34. The International Narcotics Control Board has consistently found that availability of essential controlled medicines is too limited in many countries. In its 2014 annual report, the Board noted that approximately 5.5 billion people, or three quarters of the world’s population, live in countries where access to medicines containing narcotic drugs is low or non-existent and have inadequate access to treatment for moderate to severe pain. The Board also noted that 92 per cent of the world’s morphine (an opioid) is consumed by 17 per cent of the world’s population, primarily in North America, Oceania and Western Europe. The Board and WHO have both recognized that unnecessarily restrictive drug control regulations and practices are a significant barrier to accessing essential controlled medicines.36

III. Rights related to criminal justice

A. Prohibition of arbitrary arrest and detention

35. It has been alleged that police have sometimes targeted areas at or near drug treatment centres to make arrests.37 These practices may be linked to how law enforcement success is measured in efforts to counter drug use, especially where the number of arrests for drug use has been used as an indicator of successful law enforcement activity. It has been reported that in some countries the police obtain the health information of people who are registered with drug dependence treatment clinics and use that information for law enforcement purposes (see A/65/255, para. 20).38 In some countries, the police is reported to have targeted drug users to meet arrest quotas or to have harassed users for money or, in the case of women, sex.39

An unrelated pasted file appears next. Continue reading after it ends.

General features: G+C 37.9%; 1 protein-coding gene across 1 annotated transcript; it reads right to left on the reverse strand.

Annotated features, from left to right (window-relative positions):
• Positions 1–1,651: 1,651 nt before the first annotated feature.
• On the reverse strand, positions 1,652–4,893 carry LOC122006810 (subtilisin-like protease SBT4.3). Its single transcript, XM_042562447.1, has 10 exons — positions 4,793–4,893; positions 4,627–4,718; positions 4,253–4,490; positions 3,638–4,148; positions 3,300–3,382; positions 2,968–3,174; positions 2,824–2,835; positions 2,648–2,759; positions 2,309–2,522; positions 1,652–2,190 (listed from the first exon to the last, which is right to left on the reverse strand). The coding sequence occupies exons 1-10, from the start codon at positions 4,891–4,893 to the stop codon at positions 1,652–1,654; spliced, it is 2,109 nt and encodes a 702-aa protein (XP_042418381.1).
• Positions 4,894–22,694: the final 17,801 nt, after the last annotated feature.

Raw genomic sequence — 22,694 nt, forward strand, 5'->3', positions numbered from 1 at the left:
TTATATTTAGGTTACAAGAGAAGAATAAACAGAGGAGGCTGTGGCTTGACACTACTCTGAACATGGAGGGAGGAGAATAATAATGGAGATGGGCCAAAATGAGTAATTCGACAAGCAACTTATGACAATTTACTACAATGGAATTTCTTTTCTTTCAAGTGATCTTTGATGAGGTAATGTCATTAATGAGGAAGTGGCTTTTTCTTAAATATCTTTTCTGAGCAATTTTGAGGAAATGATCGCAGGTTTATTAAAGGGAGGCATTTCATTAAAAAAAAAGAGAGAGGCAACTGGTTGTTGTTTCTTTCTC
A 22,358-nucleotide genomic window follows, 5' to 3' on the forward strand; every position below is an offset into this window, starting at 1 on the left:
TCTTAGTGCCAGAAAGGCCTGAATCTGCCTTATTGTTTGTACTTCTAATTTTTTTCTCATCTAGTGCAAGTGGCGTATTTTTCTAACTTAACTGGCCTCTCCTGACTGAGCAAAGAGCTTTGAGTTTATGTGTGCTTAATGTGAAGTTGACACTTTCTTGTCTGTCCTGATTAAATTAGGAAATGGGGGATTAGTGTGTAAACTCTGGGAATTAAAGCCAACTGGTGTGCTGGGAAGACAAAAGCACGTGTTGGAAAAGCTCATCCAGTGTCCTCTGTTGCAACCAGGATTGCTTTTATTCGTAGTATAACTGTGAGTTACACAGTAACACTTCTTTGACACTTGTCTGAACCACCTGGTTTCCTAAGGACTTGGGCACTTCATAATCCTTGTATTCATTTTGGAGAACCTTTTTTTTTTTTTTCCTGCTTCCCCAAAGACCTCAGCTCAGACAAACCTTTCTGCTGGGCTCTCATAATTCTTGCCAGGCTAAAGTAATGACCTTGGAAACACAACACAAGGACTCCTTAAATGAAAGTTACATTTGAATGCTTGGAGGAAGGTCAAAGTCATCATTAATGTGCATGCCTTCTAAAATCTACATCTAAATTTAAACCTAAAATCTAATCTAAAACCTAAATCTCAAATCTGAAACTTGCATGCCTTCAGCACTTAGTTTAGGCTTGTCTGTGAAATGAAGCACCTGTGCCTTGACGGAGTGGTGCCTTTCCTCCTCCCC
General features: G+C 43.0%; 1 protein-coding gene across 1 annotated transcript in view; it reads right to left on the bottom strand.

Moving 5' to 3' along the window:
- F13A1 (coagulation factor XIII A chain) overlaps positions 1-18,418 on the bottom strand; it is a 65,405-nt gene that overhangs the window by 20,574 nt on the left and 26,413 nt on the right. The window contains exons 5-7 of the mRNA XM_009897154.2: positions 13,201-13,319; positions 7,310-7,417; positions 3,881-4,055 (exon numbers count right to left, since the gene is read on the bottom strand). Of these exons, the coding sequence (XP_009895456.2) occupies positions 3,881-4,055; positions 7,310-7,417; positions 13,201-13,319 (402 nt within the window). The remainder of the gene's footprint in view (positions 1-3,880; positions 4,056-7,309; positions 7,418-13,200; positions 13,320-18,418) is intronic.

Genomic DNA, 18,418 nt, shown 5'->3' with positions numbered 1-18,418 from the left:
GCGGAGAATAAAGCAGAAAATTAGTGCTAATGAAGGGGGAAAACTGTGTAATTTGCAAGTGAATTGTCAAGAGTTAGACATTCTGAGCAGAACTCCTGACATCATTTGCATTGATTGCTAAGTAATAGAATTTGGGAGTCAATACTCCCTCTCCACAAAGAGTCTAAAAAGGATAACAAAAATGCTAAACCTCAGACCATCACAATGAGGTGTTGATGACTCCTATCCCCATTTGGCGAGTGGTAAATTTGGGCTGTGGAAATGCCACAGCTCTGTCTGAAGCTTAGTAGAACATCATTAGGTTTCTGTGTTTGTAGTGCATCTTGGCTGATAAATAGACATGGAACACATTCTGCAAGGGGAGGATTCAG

36. The Working Group on Arbitrary Detention has found that people who use drugs are particularly at risk of arbitrary detention (see E/CN.4/1998/44/Add.2, paras. 81 and 97-99, and A/HRC/27/48/Add.3, paras. 111-119). Some States reportedly provide for automatic pretrial detention for persons arrested for drug use without examining the circumstances of each individual case, although the Inter-American Commission on Human Rights has declared this practice to be incompatible with human rights.40 According to article 9 of the International Covenant on Civil and Political Rights, anyone arrested or detained on a criminal charge shall be promptly brought before a judge, which the Human Rights Committee has interpreted, in paragraph 33 of its general comment No. 35 (2014) on liberty and security of person, to mean a few days from the time of arrest, with 48 hours being ordinarily sufficient. There have been reports of persons detained for drug-related offences not being registered or promptly brought before a judge. In some States, an arrested person suspected of a drug-related offence can be kept in custody without being charged for a substantially longer time than a person detained for other offences can be.41